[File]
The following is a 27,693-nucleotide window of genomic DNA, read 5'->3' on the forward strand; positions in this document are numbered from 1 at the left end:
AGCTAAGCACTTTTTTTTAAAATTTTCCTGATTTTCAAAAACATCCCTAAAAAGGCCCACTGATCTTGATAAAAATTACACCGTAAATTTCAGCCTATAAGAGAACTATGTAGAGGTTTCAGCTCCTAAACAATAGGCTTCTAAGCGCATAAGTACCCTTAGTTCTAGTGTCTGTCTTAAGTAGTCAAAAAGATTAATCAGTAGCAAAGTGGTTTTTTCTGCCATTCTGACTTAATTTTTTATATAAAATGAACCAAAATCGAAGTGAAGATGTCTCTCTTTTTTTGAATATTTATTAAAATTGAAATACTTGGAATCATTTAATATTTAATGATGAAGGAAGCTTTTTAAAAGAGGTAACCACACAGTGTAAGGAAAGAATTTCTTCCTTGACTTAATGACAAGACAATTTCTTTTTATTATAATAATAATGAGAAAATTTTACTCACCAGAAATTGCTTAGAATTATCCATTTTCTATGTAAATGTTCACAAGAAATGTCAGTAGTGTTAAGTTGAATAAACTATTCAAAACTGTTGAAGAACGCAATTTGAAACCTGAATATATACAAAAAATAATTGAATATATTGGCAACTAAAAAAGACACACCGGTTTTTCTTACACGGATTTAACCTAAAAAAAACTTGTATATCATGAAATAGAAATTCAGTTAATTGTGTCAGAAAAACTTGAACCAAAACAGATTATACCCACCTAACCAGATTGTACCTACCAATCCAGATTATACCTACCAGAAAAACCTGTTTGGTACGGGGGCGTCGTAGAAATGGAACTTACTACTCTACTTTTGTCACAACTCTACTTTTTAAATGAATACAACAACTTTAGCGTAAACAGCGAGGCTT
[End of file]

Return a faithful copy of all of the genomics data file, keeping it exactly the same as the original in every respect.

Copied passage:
The following is a 27,693-nucleotide window of genomic DNA, read 5'->3' on the forward strand; positions in this document are numbered from 1 at the left end:
AGCTAAGCACTTTTTTTTAAAATTTTCCTGATTTTCAAAAACATCCCTAAAAAGGCCCACTGATCTTGATAAAAATTACACCGTAAATTTCAGCCTATAAGAGAACTATGTAGAGGTTTCAGCTCCTAAACAATAGGCTTCTAAGCGCATAAGTACCCTTAGTTCTAGTGTCTGTCTTAAGTAGTCAAAAAGATTAATCAGTAGCAAAGTGGTTTTTTCTGCCATTCTGACTTAATTTTTTATATAAAATGAACCAAAATCGAAGTGAAGATGTCTCTCTTTTTTTGAATATTTATTAAAATTGAAATACTTGGAATCATTTAATATTTAATGATGAAGGAAGCTTTTTAAAAGAGGTAACCACACAGTGTAAGGAAAGAATTTCTTCCTTGACTTAATGACAAGACAATTTCTTTTTATTATAATAATAATGAGAAAATTTTACTCACCAGAAATTGCTTAGAATTATCCATTTTCTATGTAAATGTTCACAAGAAATGTCAGTAGTGTTAAGTTGAATAAACTATTCAAAACTGTTGAAGAACGCAATTTGAAACCTGAATATATACAAAAAATAATTGAATATATTGGCAACTAAAAAAGACACACCGGTTTTTCTTACACGGATTTAACCTAAAAAAAACTTGTATATCATGAAATAGAAATTCAGTTAATTGTGTCAGAAAAACTTGAACCAAAACAGATTATACCCACCTAACCAGATTGTACCTACCAATCCAGATTATACCTACCAGAAAAACCTGTTTGGTACGGGGGCGTCGTAGAAATGGAACTTACTACTCTACTTTTGTCACAACTCTACTTTTTAAATGAATACAACAACTTTAGCGTAAACAGCGAGGCTT